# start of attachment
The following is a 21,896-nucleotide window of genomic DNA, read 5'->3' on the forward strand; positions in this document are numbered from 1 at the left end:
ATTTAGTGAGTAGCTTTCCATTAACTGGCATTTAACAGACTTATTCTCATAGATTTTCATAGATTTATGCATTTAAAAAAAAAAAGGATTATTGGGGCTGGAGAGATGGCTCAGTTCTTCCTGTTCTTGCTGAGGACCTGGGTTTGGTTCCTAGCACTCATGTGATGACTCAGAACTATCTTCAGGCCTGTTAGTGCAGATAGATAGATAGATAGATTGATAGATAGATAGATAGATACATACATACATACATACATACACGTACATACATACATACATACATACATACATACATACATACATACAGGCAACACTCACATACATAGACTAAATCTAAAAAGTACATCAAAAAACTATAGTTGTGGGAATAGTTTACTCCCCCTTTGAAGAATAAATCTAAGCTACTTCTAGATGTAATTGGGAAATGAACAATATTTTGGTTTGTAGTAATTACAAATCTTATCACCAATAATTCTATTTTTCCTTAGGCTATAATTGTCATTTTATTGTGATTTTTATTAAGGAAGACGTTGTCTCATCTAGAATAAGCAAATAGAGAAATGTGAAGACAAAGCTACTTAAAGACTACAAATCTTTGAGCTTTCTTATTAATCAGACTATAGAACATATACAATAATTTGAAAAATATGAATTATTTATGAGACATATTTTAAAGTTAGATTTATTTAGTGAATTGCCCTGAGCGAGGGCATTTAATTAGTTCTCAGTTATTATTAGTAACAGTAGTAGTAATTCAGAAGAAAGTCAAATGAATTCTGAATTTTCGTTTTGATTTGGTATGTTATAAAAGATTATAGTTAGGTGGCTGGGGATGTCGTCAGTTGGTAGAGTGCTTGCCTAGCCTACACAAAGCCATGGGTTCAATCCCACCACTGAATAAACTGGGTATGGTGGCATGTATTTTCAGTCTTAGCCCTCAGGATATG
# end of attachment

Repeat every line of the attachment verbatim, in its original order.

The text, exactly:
The following is a 21,896-nucleotide window of genomic DNA, read 5'->3' on the forward strand; positions in this document are numbered from 1 at the left end:
ATTTAGTGAGTAGCTTTCCATTAACTGGCATTTAACAGACTTATTCTCATAGATTTTCATAGATTTATGCATTTAAAAAAAAAAAGGATTATTGGGGCTGGAGAGATGGCTCAGTTCTTCCTGTTCTTGCTGAGGACCTGGGTTTGGTTCCTAGCACTCATGTGATGACTCAGAACTATCTTCAGGCCTGTTAGTGCAGATAGATAGATAGATAGATTGATAGATAGATAGATAGATACATACATACATACATACATACACGTACATACATACATACATACATACATACATACATACATACATACAGGCAACACTCACATACATAGACTAAATCTAAAAAGTACATCAAAAAACTATAGTTGTGGGAATAGTTTACTCCCCCTTTGAAGAATAAATCTAAGCTACTTCTAGATGTAATTGGGAAATGAACAATATTTTGGTTTGTAGTAATTACAAATCTTATCACCAATAATTCTATTTTTCCTTAGGCTATAATTGTCATTTTATTGTGATTTTTATTAAGGAAGACGTTGTCTCATCTAGAATAAGCAAATAGAGAAATGTGAAGACAAAGCTACTTAAAGACTACAAATCTTTGAGCTTTCTTATTAATCAGACTATAGAACATATACAATAATTTGAAAAATATGAATTATTTATGAGACATATTTTAAAGTTAGATTTATTTAGTGAATTGCCCTGAGCGAGGGCATTTAATTAGTTCTCAGTTATTATTAGTAACAGTAGTAGTAATTCAGAAGAAAGTCAAATGAATTCTGAATTTTCGTTTTGATTTGGTATGTTATAAAAGATTATAGTTAGGTGGCTGGGGATGTCGTCAGTTGGTAGAGTGCTTGCCTAGCCTACACAAAGCCATGGGTTCAATCCCACCACTGAATAAACTGGGTATGGTGGCATGTATTTTCAGTCTTAGCCCTCAGGATATG